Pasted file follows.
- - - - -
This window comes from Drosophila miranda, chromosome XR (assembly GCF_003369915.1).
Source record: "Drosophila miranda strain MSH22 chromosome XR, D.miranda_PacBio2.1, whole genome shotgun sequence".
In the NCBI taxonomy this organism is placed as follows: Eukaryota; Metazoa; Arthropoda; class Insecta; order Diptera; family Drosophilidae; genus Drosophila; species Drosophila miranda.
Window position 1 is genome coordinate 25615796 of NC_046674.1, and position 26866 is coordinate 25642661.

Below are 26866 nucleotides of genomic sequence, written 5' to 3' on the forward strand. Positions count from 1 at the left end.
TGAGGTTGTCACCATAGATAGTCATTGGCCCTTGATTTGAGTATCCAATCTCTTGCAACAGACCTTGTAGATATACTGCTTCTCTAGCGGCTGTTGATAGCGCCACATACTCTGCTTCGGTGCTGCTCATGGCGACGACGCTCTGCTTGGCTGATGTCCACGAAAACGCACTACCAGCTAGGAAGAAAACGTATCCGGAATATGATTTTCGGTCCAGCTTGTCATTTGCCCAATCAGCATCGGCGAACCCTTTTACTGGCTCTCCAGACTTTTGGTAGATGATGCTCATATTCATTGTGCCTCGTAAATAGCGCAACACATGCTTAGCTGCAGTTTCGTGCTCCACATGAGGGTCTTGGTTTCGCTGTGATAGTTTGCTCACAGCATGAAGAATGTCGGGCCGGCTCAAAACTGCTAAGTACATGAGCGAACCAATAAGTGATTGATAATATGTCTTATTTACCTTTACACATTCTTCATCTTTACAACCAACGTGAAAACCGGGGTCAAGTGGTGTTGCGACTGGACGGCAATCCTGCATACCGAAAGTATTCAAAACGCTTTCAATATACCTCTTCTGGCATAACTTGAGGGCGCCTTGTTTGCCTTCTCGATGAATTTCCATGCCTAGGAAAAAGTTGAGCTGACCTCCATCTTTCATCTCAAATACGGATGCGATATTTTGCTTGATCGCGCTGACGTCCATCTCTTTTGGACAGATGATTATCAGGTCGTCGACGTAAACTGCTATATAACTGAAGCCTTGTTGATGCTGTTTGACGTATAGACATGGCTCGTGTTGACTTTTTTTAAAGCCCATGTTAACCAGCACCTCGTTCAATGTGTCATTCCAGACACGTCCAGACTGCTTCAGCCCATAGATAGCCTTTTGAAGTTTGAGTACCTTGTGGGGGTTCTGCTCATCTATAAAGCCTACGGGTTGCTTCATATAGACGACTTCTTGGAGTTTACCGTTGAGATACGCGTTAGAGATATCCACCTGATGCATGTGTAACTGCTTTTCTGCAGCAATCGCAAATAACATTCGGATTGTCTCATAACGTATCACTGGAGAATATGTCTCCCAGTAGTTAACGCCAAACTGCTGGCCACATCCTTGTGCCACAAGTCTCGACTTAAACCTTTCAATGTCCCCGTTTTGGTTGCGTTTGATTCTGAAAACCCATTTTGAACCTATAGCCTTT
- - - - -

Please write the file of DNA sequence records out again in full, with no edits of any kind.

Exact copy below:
This window comes from Drosophila miranda, chromosome XR (assembly GCF_003369915.1).
Source record: "Drosophila miranda strain MSH22 chromosome XR, D.miranda_PacBio2.1, whole genome shotgun sequence".
In the NCBI taxonomy this organism is placed as follows: Eukaryota; Metazoa; Arthropoda; class Insecta; order Diptera; family Drosophilidae; genus Drosophila; species Drosophila miranda.
Window position 1 is genome coordinate 25615796 of NC_046674.1, and position 26866 is coordinate 25642661.

Below are 26866 nucleotides of genomic sequence, written 5' to 3' on the forward strand. Positions count from 1 at the left end.
TGAGGTTGTCACCATAGATAGTCATTGGCCCTTGATTTGAGTATCCAATCTCTTGCAACAGACCTTGTAGATATACTGCTTCTCTAGCGGCTGTTGATAGCGCCACATACTCTGCTTCGGTGCTGCTCATGGCGACGACGCTCTGCTTGGCTGATGTCCACGAAAACGCACTACCAGCTAGGAAGAAAACGTATCCGGAATATGATTTTCGGTCCAGCTTGTCATTTGCCCAATCAGCATCGGCGAACCCTTTTACTGGCTCTCCAGACTTTTGGTAGATGATGCTCATATTCATTGTGCCTCGTAAATAGCGCAACACATGCTTAGCTGCAGTTTCGTGCTCCACATGAGGGTCTTGGTTTCGCTGTGATAGTTTGCTCACAGCATGAAGAATGTCGGGCCGGCTCAAAACTGCTAAGTACATGAGCGAACCAATAAGTGATTGATAATATGTCTTATTTACCTTTACACATTCTTCATCTTTACAACCAACGTGAAAACCGGGGTCAAGTGGTGTTGCGACTGGACGGCAATCCTGCATACCGAAAGTATTCAAAACGCTTTCAATATACCTCTTCTGGCATAACTTGAGGGCGCCTTGTTTGCCTTCTCGATGAATTTCCATGCCTAGGAAAAAGTTGAGCTGACCTCCATCTTTCATCTCAAATACGGATGCGATATTTTGCTTGATCGCGCTGACGTCCATCTCTTTTGGACAGATGATTATCAGGTCGTCGACGTAAACTGCTATATAACTGAAGCCTTGTTGATGCTGTTTGACGTATAGACATGGCTCGTGTTGACTTTTTTTAAAGCCCATGTTAACCAGCACCTCGTTCAATGTGTCATTCCAGACACGTCCAGACTGCTTCAGCCCATAGATAGCCTTTTGAAGTTTGAGTACCTTGTGGGGGTTCTGCTCATCTATAAAGCCTACGGGTTGCTTCATATAGACGACTTCTTGGAGTTTACCGTTGAGATACGCGTTAGAGATATCCACCTGATGCATGTGTAACTGCTTTTCTGCAGCAATCGCAAATAACATTCGGATTGTCTCATAACGTATCACTGGAGAATATGTCTCCCAGTAGTTAACGCCAAACTGCTGGCCACATCCTTGTGCCACAAGTCTCGACTTAAACCTTTCAATGTCCCCGTTTTGGTTGCGTTTGATTCTGAAAACCCATTTTGAACCTATAGCCTTT